Houston, Texas: Johnny Nash, songwriter, actor and producer, and singer behind the song ‘I Can See Clearly Now,’ has died on Tuesday, October 6th, 2020.
Johnny Nash’s son, Johnny Nash Jr., told the Associated Press that Nash, who had been in declining health, died of natural causes at home in Houston, the city of his birth.
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Johnny Nash was best known in the United States for his 1972 comeback hit, “I Can See Clearly Now,” which he wrote and recorded, which the record became a Billboard Hot 100 Chart #1 hit song.
According to the Johnny Nash website, John Lester “Johnny” Nash, Jr. was born August 19, 1940 in Houston, Texas where he began as a pop singer in the 1950s.
He also enjoyed success as an actor early in his career appearing in the screen version of playwright Louis S. Peterson’s Take a Giant Step. Nash won a Silver Sail Award for his performance from the Locarno International Film Festival.
In 1965, Johnny Nash and Danny Sims formed the JAD label in New York. One of the more interesting signings was four brothers from Newport, Rhode Island, ages 9, 11, 15 and 16, called The Cowsills, before signing with Mercury/Philips with Shelby Singleton, before MGM and their first million selling hit single, “The Rain, The Park & Other Things”.
The Cowsills went into the studio in New York with studio musicians and recorded a number of songs like “Either You Do Or You Don’t” and “You Can’t Go Halfway”. Eventually The Cowsills would write and record their own song, “All I Really Wanta Be Is Me”, which became the group’s debut single release on JODA (J-103).
Besides “I Can See Clearly Now,” Nash recorded several hits in Jamaica, where he travelled in early 1968, as his girlfriend had family links with local TV and radio host and novel writer Neville Willoughby. Nash planned to try breaking the local rocksteady sound in the United States.
Willoughby introduced him to a local struggling vocal group, The Wailers. Members Bob Marley, Bunny Wailer and Peter Tosh introduced him to the local scene. Nash signed all three to an exclusive publishing and recording contract with his JAD label and financed some of their recordings, some with Byron Lee’s Dragonaires and some with other local musicians such as Jackie Jackson and Lynn Taitt. None of the Marley and Tosh songs he produced were successful.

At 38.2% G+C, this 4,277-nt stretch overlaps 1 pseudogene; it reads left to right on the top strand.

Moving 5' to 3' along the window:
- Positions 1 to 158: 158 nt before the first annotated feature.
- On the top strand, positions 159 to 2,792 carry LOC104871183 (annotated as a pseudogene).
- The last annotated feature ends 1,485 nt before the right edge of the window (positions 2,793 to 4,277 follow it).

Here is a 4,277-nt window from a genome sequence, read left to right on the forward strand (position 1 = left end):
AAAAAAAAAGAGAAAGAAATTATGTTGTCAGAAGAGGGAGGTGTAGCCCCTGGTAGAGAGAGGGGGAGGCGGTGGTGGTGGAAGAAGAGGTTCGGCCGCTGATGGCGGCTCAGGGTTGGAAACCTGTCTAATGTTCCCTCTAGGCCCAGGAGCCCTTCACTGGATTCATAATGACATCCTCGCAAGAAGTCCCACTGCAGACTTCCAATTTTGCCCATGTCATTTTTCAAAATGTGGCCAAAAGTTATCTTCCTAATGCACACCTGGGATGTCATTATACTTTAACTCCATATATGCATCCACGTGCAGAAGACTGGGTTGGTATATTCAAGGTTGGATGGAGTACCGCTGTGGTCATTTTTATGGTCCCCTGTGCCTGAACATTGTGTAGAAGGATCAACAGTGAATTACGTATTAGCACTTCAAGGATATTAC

Only two singles were released at the time: “Bend Down Low” (JAD 1968) and “Reggae on Broadway” (Columbia, 1972), which was recorded in London in 1972 on the same sessions that produced “I Can See Clearly Now.” It sold over one million copies, and was awarded a gold disc by the R.I.A.A. in November 1972. The I Can See Clearly Now album includes four original Marley compositions published by JAD: “Guava Jelly”, “Comma Comma”, “You Poured Sugar On Me” and the follow-up hit “Stir It Up”. “There Are More Questions Than Answers” was a third hit single taken from the album.
Nash was also active as a composer in the Swedish romance Vill så gärna tro (1971) in which he portrayed Robert. The film soundtrack, partly instrumental reggae with strings, was co-composed by Bob Marley and arranged by Fred Jordan.
JAD Records ceased to exist in 1971, but it was revived in 1997 by American Marley specialist Roger Steffens and French musician and producer Bruno Blum for the “Complete Bob Marley & the Wailers 1967-1972″ ten-album series for which several of the Nash-produced Marley and Tosh tracks were mixed or remixed by Blum for release.
Nash’s biggest hits were the early reggae (rocksteady) tunes “Hold Me Tight” (a #5 hit in the US and the UK, the tune used more than a year earlier in Score commercials) and “Stir It Up”, the latter written by Bob Marley prior to Marley’s international success. In the UK, his biggest hit was with the song “Tears On My Pillow” which reached number one in the UK Singles Chart in July 1975 for one week.
After a hit version of Sam Cooke’s “Wonderful World” and “Let’s Go Dancing” in 1979, for many years he seemed to have dropped out of sight, with the exception of a brief resurgence in the mid-1980s with the album Here Again (1986), which was preceded by the minor UK hit, “Rock Me Baby”; however, in May 2006 he was singing again at SugarHill Recording Studios and at Tierra Studios in his native Houston. Working with SugarHill chief engineer Andy Bradley and Tierra Studios’ grammy-winning Randy Miller, he began the work of transferring analog tapes of his songs from the 1970s and 1980s to Pro Tools digital format.
Nash sang the opening theme to the 1960s Trans-Lux cartoon The Mighty Hercules.
Nash was also one of the first non-Jamaican singers to record reggae music in Kingston, Jamaica.
Nash was 80 year old and is survived by his wife Carli and son Johnny.
ZachNews and the community sends our thoughts, prayers and condolences to the family and friends of John Lester “Johnny” Nash, Jr.